Wednesday, February 28, 2007

Johnny and Doris - Part V - The End

He looked so small. Was he really that thin? With all the bruises on his face he looked entirely different. For Doris, that hit home with her unique and uncanny ability with faces. Even though John had only visited her twice, he had left an indelible impression.

A police officer entered John’s room and Doris stood to greet him.

"So you say he was mugged?" she asked.

"Yes Ma'am," the investigating officer said.

"I see."

"So you're his next of kin?"

"No!" Doris said, a little more forcefully than intended.

"So who are you then?"

Doris just shook her head.


She sat with him every day, every night. Every spare moment she had, she spent it by his bedside. He was now breathing on his own but he still hadn't regained consciousness. She had told Dr. Matheson about Stevie or what she knew of him, at least. He told her that they would deal with that later. "Let's just see if he can open his eyes first," he had said. "But it does explain the fact that there weren't any defensive wounds found on him. That's very strange for a case like this. He was either completely taken by surprise with no time to react or he didn't even attempt to defend himself at all. My guess would be the latter based on the extent and type of his injuries." Doris wept quietly when Dr. Matheson left the room.

Oh what to do with Johnny, she fretted. He couldn’t talk. He couldn’t tell her his story. Surely he had family somewhere, people who might be missing him? Strangely enough no one had filed a missing person report. She took to reading to him, anything to pass the time, any way to stimulate him into consciousness.

Fourteen days later, John woke up. Doris was at the hospital but had just left his room to get herself a fresh coffee and some air. When she returned, she was shocked to see him, wide awake and staring out the window. He tried to get up to greet her but was temporarily snared by his IV. Then he was gripped by his own weakness and flopped heavily back onto the hospitals pristine pillows.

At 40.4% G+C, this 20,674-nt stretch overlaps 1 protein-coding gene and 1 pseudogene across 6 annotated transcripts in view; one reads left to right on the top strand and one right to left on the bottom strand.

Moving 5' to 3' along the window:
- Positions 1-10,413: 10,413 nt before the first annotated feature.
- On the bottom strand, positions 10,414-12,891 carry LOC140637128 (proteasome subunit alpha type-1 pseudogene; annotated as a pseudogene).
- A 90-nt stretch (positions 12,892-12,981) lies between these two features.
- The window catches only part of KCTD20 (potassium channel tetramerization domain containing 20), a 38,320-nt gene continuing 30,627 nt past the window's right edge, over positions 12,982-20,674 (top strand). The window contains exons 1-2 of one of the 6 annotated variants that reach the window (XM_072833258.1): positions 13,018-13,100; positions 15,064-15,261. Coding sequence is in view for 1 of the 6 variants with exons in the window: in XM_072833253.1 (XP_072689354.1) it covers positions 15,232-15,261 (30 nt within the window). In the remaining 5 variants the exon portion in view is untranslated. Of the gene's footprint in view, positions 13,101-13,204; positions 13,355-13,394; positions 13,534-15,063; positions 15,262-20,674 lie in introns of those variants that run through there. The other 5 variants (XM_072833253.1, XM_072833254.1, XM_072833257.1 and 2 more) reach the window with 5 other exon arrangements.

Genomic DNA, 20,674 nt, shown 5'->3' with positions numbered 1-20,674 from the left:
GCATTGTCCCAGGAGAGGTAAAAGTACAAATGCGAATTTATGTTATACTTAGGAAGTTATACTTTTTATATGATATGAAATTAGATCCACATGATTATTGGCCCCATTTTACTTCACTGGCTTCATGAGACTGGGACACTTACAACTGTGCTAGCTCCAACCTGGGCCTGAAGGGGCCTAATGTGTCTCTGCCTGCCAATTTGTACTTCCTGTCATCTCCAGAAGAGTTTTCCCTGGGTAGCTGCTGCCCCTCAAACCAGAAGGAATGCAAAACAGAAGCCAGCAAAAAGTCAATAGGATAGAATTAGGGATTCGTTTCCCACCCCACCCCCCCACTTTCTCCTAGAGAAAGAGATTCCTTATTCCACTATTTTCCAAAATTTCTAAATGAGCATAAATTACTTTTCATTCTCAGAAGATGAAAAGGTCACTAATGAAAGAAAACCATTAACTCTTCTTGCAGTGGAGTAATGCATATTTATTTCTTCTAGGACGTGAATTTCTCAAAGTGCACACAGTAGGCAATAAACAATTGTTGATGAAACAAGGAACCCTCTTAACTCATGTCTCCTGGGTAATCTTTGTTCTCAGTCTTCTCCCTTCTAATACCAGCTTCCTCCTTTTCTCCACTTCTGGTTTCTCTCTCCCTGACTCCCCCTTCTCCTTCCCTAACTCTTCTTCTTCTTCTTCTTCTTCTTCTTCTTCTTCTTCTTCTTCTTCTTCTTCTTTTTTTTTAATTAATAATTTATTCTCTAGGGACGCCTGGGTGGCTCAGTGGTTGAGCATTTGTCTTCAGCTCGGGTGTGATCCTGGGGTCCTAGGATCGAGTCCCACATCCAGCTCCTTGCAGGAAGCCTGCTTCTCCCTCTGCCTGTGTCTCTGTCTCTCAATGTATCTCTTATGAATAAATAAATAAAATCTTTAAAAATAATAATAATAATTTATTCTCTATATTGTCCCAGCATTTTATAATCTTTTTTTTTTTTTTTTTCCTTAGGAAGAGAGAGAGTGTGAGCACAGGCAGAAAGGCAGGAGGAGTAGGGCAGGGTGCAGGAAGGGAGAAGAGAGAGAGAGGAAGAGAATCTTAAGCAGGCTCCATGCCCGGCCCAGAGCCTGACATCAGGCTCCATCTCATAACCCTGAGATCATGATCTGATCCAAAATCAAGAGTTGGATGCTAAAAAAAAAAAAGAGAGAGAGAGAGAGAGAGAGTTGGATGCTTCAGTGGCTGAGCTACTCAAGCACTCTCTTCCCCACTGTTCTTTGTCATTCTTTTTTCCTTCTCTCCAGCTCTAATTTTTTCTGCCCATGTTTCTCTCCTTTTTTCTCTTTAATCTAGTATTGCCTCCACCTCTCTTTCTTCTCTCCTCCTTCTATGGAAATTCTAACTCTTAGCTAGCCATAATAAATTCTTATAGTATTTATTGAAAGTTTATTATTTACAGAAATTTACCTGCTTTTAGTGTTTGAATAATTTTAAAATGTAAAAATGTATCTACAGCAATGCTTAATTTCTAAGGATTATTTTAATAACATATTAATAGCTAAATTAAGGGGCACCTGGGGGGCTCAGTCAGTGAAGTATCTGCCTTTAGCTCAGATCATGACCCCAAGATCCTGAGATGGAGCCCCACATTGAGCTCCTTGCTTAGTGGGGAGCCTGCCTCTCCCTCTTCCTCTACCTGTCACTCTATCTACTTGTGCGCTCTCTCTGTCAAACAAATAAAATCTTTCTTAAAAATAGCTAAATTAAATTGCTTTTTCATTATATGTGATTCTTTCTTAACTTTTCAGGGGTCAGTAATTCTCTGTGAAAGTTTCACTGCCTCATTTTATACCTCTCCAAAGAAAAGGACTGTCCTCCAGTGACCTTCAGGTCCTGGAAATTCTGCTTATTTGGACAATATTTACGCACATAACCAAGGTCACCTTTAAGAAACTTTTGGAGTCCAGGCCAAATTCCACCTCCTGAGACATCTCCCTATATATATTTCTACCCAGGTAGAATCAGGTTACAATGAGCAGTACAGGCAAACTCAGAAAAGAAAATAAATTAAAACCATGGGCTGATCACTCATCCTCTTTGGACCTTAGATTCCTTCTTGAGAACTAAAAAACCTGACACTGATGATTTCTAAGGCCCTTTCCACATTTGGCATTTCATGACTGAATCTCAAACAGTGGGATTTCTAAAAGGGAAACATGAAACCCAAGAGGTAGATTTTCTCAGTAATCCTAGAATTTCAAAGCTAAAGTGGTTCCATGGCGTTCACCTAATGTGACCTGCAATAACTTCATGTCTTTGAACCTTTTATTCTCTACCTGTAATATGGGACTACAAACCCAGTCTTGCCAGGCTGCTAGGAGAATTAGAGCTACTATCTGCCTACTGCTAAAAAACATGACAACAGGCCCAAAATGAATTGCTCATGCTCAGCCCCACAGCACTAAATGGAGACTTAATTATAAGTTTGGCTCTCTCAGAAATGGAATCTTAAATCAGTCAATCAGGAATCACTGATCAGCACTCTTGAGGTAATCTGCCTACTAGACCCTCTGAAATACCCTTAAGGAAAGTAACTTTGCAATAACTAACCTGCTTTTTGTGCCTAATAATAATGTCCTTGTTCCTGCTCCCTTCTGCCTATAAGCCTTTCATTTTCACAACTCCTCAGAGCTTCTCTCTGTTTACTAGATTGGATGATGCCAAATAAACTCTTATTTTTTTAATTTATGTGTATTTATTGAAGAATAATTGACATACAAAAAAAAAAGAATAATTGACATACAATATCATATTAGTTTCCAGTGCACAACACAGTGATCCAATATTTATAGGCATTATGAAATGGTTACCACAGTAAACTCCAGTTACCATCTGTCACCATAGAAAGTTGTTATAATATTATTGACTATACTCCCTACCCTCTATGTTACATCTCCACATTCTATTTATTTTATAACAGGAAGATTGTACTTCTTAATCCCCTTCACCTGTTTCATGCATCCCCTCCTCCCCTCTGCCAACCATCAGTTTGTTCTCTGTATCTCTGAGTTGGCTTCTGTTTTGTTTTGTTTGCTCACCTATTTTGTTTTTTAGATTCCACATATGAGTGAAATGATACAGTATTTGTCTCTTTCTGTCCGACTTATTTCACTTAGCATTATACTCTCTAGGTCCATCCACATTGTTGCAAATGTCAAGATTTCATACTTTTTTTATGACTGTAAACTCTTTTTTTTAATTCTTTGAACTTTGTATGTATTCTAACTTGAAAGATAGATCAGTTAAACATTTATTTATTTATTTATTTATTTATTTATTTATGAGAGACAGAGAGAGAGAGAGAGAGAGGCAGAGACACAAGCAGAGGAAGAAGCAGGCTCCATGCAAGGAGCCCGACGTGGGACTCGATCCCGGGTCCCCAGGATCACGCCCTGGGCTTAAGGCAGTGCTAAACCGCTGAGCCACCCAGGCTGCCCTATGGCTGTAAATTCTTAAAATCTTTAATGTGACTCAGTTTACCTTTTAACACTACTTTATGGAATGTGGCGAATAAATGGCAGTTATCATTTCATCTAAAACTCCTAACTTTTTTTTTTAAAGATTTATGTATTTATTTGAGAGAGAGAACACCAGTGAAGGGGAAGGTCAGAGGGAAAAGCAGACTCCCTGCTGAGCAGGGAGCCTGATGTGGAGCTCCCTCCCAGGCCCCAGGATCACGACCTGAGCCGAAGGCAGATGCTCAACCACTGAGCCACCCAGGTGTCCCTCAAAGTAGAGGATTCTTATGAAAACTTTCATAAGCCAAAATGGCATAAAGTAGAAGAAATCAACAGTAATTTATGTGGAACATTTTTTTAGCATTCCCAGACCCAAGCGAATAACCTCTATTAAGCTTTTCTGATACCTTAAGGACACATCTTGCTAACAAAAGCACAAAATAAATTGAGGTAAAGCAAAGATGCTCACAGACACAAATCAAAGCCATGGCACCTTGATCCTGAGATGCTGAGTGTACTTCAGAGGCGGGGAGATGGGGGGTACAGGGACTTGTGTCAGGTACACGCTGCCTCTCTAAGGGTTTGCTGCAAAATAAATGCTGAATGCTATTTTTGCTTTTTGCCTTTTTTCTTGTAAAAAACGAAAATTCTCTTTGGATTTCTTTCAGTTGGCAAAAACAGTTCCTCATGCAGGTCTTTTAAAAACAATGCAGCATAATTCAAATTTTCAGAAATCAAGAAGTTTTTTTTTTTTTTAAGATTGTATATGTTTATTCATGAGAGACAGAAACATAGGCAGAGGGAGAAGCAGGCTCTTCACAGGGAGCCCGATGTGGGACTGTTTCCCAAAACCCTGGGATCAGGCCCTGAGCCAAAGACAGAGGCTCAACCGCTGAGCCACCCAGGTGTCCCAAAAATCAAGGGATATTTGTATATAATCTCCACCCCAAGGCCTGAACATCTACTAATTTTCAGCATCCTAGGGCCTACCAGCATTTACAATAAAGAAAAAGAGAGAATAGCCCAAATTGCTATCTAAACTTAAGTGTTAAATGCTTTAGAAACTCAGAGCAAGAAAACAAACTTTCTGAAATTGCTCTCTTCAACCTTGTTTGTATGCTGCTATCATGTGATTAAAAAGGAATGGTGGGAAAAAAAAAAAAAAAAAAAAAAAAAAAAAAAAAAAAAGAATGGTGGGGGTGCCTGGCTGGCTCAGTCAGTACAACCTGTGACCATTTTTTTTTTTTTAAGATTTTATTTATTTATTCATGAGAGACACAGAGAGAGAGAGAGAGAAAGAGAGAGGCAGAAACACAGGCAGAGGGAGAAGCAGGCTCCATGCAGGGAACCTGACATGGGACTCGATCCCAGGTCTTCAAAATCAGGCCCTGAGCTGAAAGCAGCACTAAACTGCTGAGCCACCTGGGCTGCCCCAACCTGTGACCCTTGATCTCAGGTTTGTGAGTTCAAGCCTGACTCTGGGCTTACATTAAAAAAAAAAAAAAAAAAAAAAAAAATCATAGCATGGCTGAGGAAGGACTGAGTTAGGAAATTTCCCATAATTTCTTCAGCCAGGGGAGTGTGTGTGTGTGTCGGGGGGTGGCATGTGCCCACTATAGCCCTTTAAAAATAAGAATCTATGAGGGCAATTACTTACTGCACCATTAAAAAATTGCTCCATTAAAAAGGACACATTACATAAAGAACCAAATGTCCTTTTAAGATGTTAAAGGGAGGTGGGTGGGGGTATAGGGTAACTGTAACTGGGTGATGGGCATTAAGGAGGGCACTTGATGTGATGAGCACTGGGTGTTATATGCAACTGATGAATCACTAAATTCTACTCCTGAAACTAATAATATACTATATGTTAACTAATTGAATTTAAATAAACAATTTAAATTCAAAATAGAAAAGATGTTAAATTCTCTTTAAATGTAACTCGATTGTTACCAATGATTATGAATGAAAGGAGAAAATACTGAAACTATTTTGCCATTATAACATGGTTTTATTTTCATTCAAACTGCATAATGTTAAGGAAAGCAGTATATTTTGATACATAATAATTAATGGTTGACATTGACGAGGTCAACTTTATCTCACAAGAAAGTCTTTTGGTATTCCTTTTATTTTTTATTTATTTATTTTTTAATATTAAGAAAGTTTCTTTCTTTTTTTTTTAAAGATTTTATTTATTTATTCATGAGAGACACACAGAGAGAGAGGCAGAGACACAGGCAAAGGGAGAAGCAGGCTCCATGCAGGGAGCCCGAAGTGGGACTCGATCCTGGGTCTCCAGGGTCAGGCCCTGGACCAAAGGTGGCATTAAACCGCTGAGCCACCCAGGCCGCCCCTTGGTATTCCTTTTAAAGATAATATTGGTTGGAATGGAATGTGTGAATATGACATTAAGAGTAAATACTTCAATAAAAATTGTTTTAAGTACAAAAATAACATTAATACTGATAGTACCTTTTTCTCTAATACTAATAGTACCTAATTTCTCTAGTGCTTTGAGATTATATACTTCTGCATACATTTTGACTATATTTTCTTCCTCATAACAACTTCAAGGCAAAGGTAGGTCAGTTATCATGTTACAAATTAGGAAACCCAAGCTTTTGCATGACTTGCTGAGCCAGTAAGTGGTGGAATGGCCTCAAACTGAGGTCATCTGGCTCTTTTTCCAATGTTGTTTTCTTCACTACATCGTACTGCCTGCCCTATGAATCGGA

“Hey Doris,” John spoke rather casually, “what are you doing here?” It seemed odd, she thought, that his first question would be regarding her presence in the hospital and not his own.

“Well kid, you gave us all a pretty good scare. Do you remember anything that happened to you right after you left the diner? You know, that time after you told me about Stevie?”

“You know about Stevie?” John asked incredulously? Obviously his memory was a little bit murky at best.

“I just said that you told me about him!”

“Oh, sorry…” John seemed to shrink backwards within himself.

“Hey, hey. Don’t do that. I’m not mad at ya. Just worried is all. Hang on, let me go get everybody; they’ll be so excited!” Perhaps almost as excited as Doris was.

Over the next few days, contact was made with John’s only living relative, Keith, who flew in from London as soon as he heard. He thanked Doris profusely for all she had done and the vigil she had kept at his bedside.

John ended up being let go from his job. Not for his failure to show up during his days in the hospital but for his entire career of tardiness in general. The mugging and John’s subsequent rehabilitation just gave the company a perfect opportunity to bid him adieu. Doris and John’s relationship was now cemented, however. She still visited him whenever she could, first in the clinic where he sent after release from the hospital and then in assisted housing where he was placed to live, as he could no longer fully support himself. Doris continued to read to him, only this time John actively participated and sometimes did some of the reading himself. With Doris’ help John managed to attain a suitable level of literacy and even picked up a part time volunteer job at a local community centre.

Doris continued working for the rest of her days at the diner. No one ever came in like that one customer, on another otherwise nondescript rainy fall day and that was just fine. In her eyes, no one could have ever replace her Johnny anyway.

And as for Stevie, he disappeared. John had several new doctors now and one of them had given him some medication to, as he said, “let Stevie be free.” It wasn’t that Stevie was bad and being punished, John was told, it was just time for him to go on his own. After all, John was now a man and Stevie was still a boy. It was just better that way. John was relieved but on some days he still missed Stevie. On those days, he would get out his watercolours and paint for hours…to remember all the things they liked to do and all they places they had visited during their time together.


ania said...

I enjoyed this as a short story, and would really enjoy a fleshed-out, character-developing version.

Thank you for sharing it.

Patient Anonymous said...

Hi ania, thanks for visiting my blog and commenting on the story in it's entirety. It means a lot as you're the only one!

It was originally written for a writing group that I participated in and even co-led at one point. We tried to keep pieces brief due to the size of the group for critiquing purposes.

I just found it a while ago, had actually forgotten I wrote it and thought I'd post it here.

I'm my own worst critic though and never know what to think about what I write--in creative/fictionalized form, at least.

Thanks again,